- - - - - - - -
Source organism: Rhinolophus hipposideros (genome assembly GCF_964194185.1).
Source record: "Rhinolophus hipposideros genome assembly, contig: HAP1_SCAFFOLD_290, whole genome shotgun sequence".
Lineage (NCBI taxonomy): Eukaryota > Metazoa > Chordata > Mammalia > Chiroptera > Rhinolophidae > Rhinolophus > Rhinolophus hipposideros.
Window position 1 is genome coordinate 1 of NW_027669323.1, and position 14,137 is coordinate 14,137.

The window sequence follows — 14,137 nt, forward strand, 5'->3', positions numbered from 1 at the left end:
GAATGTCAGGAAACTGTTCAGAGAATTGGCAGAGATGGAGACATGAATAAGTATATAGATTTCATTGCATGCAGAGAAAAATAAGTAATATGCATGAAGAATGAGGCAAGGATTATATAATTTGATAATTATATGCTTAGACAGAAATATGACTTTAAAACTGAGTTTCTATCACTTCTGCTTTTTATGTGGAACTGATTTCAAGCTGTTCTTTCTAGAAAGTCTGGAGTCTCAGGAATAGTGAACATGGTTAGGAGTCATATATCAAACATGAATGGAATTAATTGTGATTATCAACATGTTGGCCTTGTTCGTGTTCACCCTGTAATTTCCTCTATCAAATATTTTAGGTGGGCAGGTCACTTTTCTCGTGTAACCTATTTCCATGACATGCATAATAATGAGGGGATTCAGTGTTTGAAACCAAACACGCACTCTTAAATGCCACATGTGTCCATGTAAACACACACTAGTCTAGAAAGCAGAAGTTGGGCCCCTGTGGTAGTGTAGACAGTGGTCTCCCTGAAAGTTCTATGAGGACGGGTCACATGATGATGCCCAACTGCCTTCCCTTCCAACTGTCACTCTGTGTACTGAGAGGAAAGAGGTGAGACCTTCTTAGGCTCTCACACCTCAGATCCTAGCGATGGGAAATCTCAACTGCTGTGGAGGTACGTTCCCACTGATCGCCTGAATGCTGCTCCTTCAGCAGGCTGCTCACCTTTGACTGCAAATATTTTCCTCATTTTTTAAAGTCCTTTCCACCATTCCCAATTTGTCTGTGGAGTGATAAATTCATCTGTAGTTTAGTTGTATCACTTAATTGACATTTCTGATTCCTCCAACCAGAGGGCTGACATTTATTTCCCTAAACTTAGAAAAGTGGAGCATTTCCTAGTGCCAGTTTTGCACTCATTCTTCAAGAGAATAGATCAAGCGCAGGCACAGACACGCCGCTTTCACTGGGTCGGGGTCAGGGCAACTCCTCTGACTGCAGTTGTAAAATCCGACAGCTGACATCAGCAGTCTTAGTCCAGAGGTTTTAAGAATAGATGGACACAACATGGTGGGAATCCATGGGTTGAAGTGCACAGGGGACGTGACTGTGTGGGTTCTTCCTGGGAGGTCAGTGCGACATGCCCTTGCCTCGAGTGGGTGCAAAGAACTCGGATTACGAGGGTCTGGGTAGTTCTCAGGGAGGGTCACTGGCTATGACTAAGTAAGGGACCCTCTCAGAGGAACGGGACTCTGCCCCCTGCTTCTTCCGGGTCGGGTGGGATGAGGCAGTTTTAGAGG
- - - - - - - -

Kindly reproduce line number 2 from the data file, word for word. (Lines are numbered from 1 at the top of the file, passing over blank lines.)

Source record: "Rhinolophus hipposideros genome assembly, contig: HAP1_SCAFFOLD_290, whole genome shotgun sequence".